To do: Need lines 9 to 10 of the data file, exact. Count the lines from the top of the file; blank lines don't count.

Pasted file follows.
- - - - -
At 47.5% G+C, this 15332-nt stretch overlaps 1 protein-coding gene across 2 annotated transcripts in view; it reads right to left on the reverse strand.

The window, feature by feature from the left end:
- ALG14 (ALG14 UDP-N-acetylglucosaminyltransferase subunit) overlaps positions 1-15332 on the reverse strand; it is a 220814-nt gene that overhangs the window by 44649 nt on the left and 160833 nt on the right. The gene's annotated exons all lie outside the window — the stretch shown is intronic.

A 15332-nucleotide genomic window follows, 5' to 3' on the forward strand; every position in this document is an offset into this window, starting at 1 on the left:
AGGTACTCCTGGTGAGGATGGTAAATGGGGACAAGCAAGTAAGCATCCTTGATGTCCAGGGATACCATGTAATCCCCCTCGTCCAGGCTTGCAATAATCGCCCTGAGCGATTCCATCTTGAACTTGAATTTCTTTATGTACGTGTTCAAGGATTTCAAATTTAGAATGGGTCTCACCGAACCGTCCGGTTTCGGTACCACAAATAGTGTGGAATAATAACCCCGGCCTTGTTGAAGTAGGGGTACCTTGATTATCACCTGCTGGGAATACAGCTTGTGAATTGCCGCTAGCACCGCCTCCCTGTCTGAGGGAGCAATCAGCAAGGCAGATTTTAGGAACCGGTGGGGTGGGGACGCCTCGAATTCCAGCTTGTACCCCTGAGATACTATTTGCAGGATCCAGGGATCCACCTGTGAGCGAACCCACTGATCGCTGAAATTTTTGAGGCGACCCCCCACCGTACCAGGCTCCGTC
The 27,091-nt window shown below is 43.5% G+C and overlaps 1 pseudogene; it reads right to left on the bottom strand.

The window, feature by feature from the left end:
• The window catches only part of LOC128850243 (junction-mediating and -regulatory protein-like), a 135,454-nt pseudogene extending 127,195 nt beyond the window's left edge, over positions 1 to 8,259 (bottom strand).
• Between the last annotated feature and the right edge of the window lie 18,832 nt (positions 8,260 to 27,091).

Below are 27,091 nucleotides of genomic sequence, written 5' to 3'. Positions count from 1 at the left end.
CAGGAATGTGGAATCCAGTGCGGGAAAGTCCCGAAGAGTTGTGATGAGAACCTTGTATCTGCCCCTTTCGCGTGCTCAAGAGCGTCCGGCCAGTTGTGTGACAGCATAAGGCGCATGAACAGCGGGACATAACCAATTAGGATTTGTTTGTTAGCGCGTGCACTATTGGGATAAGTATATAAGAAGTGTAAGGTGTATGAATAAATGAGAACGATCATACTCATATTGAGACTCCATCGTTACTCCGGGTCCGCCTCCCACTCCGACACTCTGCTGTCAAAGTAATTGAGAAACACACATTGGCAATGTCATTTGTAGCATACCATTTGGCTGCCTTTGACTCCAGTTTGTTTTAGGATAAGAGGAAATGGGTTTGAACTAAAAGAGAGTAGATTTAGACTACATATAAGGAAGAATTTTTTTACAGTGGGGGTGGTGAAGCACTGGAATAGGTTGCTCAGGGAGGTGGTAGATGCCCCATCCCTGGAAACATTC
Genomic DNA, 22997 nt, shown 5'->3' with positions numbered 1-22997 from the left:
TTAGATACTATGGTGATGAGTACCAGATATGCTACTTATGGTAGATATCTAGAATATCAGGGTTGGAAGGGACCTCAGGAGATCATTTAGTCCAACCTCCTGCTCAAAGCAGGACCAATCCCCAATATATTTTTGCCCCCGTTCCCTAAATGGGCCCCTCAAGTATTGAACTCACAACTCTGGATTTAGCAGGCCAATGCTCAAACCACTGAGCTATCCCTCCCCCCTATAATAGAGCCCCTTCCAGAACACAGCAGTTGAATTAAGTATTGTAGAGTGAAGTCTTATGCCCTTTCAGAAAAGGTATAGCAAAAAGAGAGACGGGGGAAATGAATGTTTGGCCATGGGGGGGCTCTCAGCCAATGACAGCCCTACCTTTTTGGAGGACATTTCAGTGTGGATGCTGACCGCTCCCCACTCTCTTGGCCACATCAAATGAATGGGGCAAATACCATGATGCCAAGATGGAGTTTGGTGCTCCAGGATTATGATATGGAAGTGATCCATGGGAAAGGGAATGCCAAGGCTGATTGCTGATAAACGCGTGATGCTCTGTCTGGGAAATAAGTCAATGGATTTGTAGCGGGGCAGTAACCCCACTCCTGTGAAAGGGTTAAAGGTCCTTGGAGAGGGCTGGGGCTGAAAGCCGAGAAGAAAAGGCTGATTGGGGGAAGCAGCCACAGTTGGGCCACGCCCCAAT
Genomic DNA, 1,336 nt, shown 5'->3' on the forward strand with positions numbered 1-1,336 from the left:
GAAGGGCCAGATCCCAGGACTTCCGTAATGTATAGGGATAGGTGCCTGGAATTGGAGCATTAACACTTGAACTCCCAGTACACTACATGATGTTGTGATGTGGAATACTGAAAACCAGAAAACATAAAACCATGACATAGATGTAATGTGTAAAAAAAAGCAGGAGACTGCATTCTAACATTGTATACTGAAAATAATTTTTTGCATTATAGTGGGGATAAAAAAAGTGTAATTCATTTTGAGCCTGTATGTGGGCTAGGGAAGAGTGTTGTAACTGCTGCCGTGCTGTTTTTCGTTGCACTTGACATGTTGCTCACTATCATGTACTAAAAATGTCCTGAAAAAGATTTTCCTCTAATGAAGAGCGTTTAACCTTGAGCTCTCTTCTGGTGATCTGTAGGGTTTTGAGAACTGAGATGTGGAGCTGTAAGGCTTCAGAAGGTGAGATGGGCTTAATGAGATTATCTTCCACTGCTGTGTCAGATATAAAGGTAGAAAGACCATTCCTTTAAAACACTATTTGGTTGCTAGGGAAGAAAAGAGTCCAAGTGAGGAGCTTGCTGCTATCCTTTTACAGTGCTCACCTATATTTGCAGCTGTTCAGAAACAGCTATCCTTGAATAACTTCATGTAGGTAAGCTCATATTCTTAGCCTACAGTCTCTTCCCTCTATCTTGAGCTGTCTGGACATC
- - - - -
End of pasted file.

• Between the last annotated feature and the right edge of the window lie 18,832 nt (positions 8,260 to 27,091).

Below are 27,091 nucleotides of genomic sequence, written 5' to 3'. Positions count from 1 at the left end.